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Importance of Proper Patient Documentation in Nursing Care Management and Its Impact on Patient Outcomes

1.Calculations:

a)150 micrograms to Milligrams:

1 microgram = 0.001 Milligram

Therefore 150 micrograms = 150 x 0.001 = 150/ 1000 = 0.15 Milligram

b)150 micrograms to Grams:

1 microgram is 1/1000000g

Therefore 150 micrograms = 150 / 1000000 = 0.00015g

c)150 micrograms to Kilograms:

1 microgram = 1.0 × 10-9 Kilogram

Therefore 150 micrograms = 150 × 10-9 Kilogram = 0.00000015 Kilogram

2. a) 3000 micrograms to Milligrams:

3000 x 0.001 = 3000 / 1000 = 3 Milligrams

b) 3000 micrograms to Grams:

3000 / 1000000 = 0.003Gram

c)3000 micrograms to Kilograms:

3000 micrograms = 3000 × 10-9 Kilogram = 0.000003 Kilogram

3) a) 28500 micrograms to Milligrams

28500 x 0.001 = 28500 / 1000 = 28.5 Milligrams

b) 28500 micrograms to Grams:

28500 / 1000000 = 0.0285 Gram

c) 28500 micrograms to Kilograms:

28500 × 10-9 Kilogram = 0.0000285 Kilogram

4) a) 52000 micrograms to Milligrams:

52000 x 0.001 = 52000 / 1000 = 52 Milligrams

b) 52000 micrograms to Grams:

52000 / 1000000 = 0.052 Gram

c) 52000 micrograms to Kilograms:

52000 × 10-9 Kilogram = 0.000052 Kilogram

5) a) 106000 micrograms to Milligrams:

106000 x 0.001 = 106000 / 1000 = 106 Milligrams

b) 106000 micrograms to Grams:

106000 / 1000000 = 0.106 Gram

c) 106000 micrograms to Kilograms:

106000 × 10-9 Kilogram = 0.000106 Kilogram

Millilitres to Litres:

1)400

1 Millilitre = 0.001Litre

400 Millilitres = 400 x 0.001Litre = 400/1000 = 0.4 Litre

2)3800

3800 Millilitres = 3800 x 0.001Litre = 3800 /1000 = 3.8 Litres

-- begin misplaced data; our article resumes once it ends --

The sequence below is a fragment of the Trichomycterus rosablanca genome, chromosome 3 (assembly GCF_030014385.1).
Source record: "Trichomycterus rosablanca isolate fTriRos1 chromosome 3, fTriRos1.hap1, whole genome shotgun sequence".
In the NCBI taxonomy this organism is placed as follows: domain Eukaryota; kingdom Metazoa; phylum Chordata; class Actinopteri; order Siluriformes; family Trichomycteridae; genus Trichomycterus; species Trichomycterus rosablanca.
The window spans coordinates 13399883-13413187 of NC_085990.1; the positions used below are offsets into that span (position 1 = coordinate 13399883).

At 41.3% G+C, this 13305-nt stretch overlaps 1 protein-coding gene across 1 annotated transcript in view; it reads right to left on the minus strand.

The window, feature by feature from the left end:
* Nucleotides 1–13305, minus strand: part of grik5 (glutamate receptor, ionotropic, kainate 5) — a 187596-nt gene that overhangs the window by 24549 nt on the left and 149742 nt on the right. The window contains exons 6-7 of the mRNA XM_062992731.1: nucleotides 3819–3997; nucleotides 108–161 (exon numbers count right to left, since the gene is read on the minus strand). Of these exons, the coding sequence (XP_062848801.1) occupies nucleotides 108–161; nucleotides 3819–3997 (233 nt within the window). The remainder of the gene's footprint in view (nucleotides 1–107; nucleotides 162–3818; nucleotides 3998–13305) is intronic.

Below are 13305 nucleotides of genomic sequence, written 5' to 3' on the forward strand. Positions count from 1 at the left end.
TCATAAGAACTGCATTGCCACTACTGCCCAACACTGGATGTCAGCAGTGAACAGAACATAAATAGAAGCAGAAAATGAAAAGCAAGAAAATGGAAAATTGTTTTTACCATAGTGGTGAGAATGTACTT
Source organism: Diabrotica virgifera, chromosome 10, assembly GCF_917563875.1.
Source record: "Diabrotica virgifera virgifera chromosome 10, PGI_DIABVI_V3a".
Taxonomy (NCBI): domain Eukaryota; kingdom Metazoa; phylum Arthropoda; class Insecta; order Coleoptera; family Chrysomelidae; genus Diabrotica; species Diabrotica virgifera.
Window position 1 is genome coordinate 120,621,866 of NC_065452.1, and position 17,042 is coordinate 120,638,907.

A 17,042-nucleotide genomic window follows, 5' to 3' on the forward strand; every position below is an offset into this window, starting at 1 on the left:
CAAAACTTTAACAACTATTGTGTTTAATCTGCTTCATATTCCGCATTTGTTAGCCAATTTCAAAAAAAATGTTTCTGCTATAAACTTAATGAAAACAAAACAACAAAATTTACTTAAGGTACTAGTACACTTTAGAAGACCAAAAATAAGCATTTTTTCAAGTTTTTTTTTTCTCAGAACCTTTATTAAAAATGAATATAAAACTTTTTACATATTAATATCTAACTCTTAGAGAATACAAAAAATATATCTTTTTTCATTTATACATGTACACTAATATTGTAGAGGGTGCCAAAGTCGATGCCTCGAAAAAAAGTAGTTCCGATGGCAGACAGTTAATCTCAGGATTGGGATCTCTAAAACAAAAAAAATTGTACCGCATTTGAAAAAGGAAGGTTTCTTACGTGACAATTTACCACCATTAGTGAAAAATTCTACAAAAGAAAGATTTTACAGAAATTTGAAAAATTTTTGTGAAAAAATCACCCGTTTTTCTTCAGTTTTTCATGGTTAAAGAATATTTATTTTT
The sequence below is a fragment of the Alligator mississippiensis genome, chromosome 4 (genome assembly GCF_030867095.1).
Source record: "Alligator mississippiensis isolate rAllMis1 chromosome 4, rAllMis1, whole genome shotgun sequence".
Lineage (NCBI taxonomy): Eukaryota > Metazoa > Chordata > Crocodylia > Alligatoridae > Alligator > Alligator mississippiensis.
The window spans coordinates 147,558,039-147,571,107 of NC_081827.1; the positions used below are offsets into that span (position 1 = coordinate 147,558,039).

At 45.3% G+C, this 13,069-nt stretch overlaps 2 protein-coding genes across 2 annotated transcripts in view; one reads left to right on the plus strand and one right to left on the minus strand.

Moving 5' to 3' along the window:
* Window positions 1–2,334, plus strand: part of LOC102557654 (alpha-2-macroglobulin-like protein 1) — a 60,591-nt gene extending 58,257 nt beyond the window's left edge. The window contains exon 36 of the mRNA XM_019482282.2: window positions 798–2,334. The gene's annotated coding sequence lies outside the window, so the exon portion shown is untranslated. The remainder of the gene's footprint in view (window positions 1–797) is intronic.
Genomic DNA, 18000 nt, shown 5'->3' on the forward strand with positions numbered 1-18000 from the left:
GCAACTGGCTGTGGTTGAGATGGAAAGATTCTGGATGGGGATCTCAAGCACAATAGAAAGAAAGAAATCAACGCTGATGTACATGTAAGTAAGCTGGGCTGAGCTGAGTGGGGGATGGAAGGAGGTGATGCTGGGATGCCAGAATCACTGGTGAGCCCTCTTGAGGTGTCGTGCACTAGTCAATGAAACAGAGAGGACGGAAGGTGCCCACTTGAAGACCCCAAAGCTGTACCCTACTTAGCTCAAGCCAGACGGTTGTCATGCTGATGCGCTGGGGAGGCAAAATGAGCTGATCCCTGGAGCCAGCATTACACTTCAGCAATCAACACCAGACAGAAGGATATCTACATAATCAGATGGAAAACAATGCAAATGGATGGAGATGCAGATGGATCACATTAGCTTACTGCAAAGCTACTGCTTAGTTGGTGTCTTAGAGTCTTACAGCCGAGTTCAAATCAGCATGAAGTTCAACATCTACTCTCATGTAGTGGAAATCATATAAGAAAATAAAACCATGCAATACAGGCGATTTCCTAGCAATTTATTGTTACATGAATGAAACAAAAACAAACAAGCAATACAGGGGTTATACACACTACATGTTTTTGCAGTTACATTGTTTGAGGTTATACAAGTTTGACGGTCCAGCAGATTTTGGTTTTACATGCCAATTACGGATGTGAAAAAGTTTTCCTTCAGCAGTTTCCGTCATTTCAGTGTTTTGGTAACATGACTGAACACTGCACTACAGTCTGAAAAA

3)23750

23750 Millilitres = 23750 x 0.001Litre = 23750 /1000 = 23.75 Litres

4)89200

89200 Millilitres = 89200 x 0.001Litre = 89200 /1000 = 89.2 Litres

2.Example of miscalculation of drugs and analysis of impact

The errors occurring while calculating the dosage of drugs are referred to as medication errors and it is considered to be a chronic problem in the field of healthcare. The miscalculations that occur within dosage of the drugs frequently remain overlooked and this can be related to inappropriate dosage calculation with respect to the body weight, age of the patients.

Example:

A pharmacist prescribed dosage of amoxicillin for a nine months old baby having body weight of 13 lbs. The instruction is to administer 333 mg of suspension of drug amoxicillin at routine intervals of 12 hours for the next 7 days.

Explanation:

The above dosage recommendation indicates that 666 mg of suspension of drug amoxicillin has to be administered to the baby each day, whose body weight is 13 lbs and age is nine months old. The prescription demonstrates two potential errors –

1) The dosage prescribed is higher than the UK practice guidelines as per the body weight of the patient (Saxena, 2014).

2) The dosage should be divided into two equal portions after the strict routine intervals of 12 hours but was prescribed to administer the full dosage twice.

Therefore, the correct calculation should be –

To convert the weight (in lb) to kg it should be divided by 2.2 13 lbs / 2.2 = 6.5 kg

As per British National Formulary for Children (BNFC) (2011 – 2012) guidelines children who are under 1 year age band should receive maximum of 62.5 mg of penicillin group of drugs (Paediatric Formulary Committee, 2012). However, in addition to this as per 2011 guideline any children having body weight less than 40 kg can receive amoxicillin suspension for any kind of indications up to 40–90 mg/kg/day (Saxena, 2014).

6.5 kg x 90 mg/kg = 585 mg per day.

Each dosage value will be = 585 mg / 2 = 292.5 mg every 12 hours.